"The Bush proposal does no such thing. It may even allow utilities to run their plants more efficiently and thus reduce pollution. Although we won't really know all the details until after the lengthy review process, it seems clear that the EPA is simply restoring the New Source Review to how it worked when it was created two decades ago. The idea is this: Plants should use the best pollution fighting technology available. So the Clean Air Act requires new plants to use such technology. But existing plants were exempted, in recognition of the humongous expense it would take to upgrade.
"However, if substantial improvements were made to an existing plant, it was then subject to the mandates to use the best available technology for reducing pollution. Plants that violated agreed-upon emissions caps were also subject to the tighter pollution mandates. Over time, as old plants were phased out or upgraded, emissions would diminish.
"This wasn't good enough for the Clinton EPA, eager to prove its bona fides with the green community. In its view, almost any change to an existing plant should trigger New Source Review. The problem is that this made even small upgrades so expensive that it became cheaper to leave less efficient plants in operation, even when small and relatively inexpensive improvements could marginally decrease the pollution of that plant."

The Maine dispute
The Republican Party dropped an appeal to the Maine Supreme Court yesterday, clearing the way for the evenly divided state Senate to decide a disputed election for its final seat.
The Republican withdrawal freed Gov. Angus King to certify election results showing Democrat Chris Hall as the apparent winner over Republican Leslie Fossel by nine votes, the Associated Press reports.
But the battle isn't over: Republicans will make their case on 44 disputed ballots to the state Senate, which will decide which candidate will be seated, as stipulated in the Maine Constitution.
The Senate will take up the election after it is seated on Dec. 4.
"I think the fat lady is singing," Mr. Hall said. "I'm just relieved that it's all over. It has been an unpleasant three weeks."
At stake is which party gets a majority in the 35-member Senate, currently split at 17 seats for each side. A Hall victory would give Democrats considerable sway over the state's political agenda, with control of the governor's mansion and both legislative houses for the first time since 1986.
Mr. King, an independent, is stepping down after two terms.
Mary Small, the Senate Republican leader, said she hoped the Senate would appoint an impartial entity possibly the high court to review the disputed ballots and make recommendations.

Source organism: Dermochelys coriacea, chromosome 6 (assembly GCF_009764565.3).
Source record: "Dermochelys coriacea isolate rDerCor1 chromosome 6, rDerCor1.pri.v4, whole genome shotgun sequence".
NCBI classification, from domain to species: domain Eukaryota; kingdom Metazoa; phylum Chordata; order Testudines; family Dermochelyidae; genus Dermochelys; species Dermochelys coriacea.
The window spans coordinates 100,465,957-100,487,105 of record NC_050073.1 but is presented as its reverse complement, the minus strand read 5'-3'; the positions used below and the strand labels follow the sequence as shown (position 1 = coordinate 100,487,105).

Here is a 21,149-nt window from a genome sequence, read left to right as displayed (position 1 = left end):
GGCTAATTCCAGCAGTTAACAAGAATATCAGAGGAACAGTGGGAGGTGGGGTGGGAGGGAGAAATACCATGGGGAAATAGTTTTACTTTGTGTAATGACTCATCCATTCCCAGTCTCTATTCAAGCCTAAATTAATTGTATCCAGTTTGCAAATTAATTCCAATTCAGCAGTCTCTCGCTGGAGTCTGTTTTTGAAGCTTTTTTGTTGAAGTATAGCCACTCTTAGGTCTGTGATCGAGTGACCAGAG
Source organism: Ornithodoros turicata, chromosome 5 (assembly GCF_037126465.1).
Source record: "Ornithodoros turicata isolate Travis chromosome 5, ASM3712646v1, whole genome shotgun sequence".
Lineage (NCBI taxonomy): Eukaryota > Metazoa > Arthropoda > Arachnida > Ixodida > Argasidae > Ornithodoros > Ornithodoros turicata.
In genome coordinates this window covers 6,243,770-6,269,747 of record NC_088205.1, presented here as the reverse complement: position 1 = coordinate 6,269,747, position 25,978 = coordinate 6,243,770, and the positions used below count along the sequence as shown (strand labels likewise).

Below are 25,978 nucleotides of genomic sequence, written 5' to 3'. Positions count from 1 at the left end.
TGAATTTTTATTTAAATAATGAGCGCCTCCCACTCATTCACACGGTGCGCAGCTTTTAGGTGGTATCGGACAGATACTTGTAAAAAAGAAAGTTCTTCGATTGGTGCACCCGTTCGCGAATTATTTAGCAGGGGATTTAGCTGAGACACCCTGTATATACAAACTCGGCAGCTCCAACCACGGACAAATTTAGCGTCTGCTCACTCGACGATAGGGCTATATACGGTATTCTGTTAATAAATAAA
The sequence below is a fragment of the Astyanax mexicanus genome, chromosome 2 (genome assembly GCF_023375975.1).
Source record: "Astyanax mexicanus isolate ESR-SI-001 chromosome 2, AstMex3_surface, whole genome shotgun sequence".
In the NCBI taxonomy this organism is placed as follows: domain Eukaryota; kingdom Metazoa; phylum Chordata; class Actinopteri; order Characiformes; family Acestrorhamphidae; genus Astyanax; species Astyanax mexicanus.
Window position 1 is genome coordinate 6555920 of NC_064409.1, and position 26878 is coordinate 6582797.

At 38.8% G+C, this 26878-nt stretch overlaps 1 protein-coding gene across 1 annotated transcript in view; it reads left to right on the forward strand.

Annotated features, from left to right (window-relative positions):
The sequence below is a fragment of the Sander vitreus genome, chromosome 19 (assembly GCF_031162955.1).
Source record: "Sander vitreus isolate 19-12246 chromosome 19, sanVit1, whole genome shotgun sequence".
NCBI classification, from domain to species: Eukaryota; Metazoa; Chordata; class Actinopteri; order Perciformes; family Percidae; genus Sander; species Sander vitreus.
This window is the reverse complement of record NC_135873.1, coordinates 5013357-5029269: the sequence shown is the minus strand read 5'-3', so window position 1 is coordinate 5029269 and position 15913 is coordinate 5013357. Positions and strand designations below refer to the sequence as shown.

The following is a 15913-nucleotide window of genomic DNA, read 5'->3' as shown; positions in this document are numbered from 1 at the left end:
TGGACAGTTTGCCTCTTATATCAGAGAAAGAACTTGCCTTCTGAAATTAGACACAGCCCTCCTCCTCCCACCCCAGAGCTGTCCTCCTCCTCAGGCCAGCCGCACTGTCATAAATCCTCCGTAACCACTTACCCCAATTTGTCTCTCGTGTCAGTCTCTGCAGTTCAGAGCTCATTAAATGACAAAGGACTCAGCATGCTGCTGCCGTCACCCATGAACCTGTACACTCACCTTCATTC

Among the disputed ballots, some were declared void because voters used a pen instead of a pencil. Others were rejected because voters circled or underlined the candidate's name, instead of filling in the line on the ballot.

Restrictions derailed
A federal judge blocked the government yesterday from enforcing new campaign-finance restrictions that would have kept a pro-life group from airing political ads in upcoming special congressional elections in Hawaii.
U.S. District Judge Henry Kennedy granted a temporary injunction sought by Hawaii Right to Life, enabling the organization to air ads in special elections scheduled for this Saturday and Jan. 4, the Associated Press reports.
The group said it will begin airing ads today.
Although the group claims the new restrictions are unconstitutional and prevented it from stating its views on the elections, it won the injunction by focusing on a narrower issue.
The judge agreed with the pro-life organization, and ruled it was a "qualified nonprofit group" that by law should be exempt from the government's new political ad restrictions.
Judge Kennedy said the pro-life group qualified for the exemption because it had received at least $50 in corporate contributions.
The ruling is a setback for the Federal Election Commission's effort to begin implementing the new campaign-finance law Congress passed earlier this year. The law, also known as McCain-Feingold after its sponsors, Sens. John McCain, Arizona Republican, and Russell D. Feingold, Wisconsin Democrat, puts new limits on political donations and advertising.